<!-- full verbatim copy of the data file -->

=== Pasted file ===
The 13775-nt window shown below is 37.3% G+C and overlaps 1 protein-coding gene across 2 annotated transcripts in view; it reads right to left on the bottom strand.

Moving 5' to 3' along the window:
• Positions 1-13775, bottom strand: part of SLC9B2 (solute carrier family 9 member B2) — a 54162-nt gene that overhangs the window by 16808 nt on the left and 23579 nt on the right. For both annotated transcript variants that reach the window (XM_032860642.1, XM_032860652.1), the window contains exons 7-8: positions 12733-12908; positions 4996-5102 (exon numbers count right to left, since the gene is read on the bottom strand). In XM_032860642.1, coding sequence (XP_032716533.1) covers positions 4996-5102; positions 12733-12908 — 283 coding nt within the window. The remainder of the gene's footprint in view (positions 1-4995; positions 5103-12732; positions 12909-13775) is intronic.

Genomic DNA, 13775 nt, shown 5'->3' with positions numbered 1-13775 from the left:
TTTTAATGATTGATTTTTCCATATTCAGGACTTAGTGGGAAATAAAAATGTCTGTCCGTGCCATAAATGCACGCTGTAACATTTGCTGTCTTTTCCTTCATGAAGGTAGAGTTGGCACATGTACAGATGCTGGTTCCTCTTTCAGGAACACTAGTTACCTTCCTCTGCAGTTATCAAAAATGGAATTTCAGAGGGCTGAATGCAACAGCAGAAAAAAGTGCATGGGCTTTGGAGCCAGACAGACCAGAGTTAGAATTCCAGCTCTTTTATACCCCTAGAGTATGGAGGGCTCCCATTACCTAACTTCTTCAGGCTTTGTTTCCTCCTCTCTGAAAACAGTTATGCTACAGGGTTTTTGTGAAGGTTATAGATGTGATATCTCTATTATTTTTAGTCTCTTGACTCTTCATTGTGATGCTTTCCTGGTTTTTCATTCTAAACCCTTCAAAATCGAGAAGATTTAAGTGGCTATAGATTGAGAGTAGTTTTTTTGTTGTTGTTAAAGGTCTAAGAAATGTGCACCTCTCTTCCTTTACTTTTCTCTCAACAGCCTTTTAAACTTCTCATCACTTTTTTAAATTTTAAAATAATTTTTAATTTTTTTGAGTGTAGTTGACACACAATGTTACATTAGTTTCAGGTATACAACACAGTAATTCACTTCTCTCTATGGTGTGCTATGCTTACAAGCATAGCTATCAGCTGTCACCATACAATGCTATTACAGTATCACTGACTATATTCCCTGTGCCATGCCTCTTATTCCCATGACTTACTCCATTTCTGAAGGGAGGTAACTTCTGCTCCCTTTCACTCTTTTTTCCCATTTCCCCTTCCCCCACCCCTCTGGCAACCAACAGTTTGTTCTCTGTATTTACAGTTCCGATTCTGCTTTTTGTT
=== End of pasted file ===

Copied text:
The 13775-nt window shown below is 37.3% G+C and overlaps 1 protein-coding gene across 2 annotated transcripts in view; it reads right to left on the bottom strand.

Moving 5' to 3' along the window:
• Positions 1-13775, bottom strand: part of SLC9B2 (solute carrier family 9 member B2) — a 54162-nt gene that overhangs the window by 16808 nt on the left and 23579 nt on the right. For both annotated transcript variants that reach the window (XM_032860642.1, XM_032860652.1), the window contains exons 7-8: positions 12733-12908; positions 4996-5102 (exon numbers count right to left, since the gene is read on the bottom strand). In XM_032860642.1, coding sequence (XP_032716533.1) covers positions 4996-5102; positions 12733-12908 — 283 coding nt within the window. The remainder of the gene's footprint in view (positions 1-4995; positions 5103-12732; positions 12909-13775) is intronic.

Genomic DNA, 13775 nt, shown 5'->3' with positions numbered 1-13775 from the left:
TTTTAATGATTGATTTTTCCATATTCAGGACTTAGTGGGAAATAAAAATGTCTGTCCGTGCCATAAATGCACGCTGTAACATTTGCTGTCTTTTCCTTCATGAAGGTAGAGTTGGCACATGTACAGATGCTGGTTCCTCTTTCAGGAACACTAGTTACCTTCCTCTGCAGTTATCAAAAATGGAATTTCAGAGGGCTGAATGCAACAGCAGAAAAAAGTGCATGGGCTTTGGAGCCAGACAGACCAGAGTTAGAATTCCAGCTCTTTTATACCCCTAGAGTATGGAGGGCTCCCATTACCTAACTTCTTCAGGCTTTGTTTCCTCCTCTCTGAAAACAGTTATGCTACAGGGTTTTTGTGAAGGTTATAGATGTGATATCTCTATTATTTTTAGTCTCTTGACTCTTCATTGTGATGCTTTCCTGGTTTTTCATTCTAAACCCTTCAAAATCGAGAAGATTTAAGTGGCTATAGATTGAGAGTAGTTTTTTTGTTGTTGTTAAAGGTCTAAGAAATGTGCACCTCTCTTCCTTTACTTTTCTCTCAACAGCCTTTTAAACTTCTCATCACTTTTTTAAATTTTAAAATAATTTTTAATTTTTTTGAGTGTAGTTGACACACAATGTTACATTAGTTTCAGGTATACAACACAGTAATTCACTTCTCTCTATGGTGTGCTATGCTTACAAGCATAGCTATCAGCTGTCACCATACAATGCTATTACAGTATCACTGACTATATTCCCTGTGCCATGCCTCTTATTCCCATGACTTACTCCATTTCTGAAGGGAGGTAACTTCTGCTCCCTTTCACTCTTTTTTCCCATTTCCCCTTCCCCCACCCCTCTGGCAACCAACAGTTTGTTCTCTGTATTTACAGTTCCGATTCTGCTTTTTGTT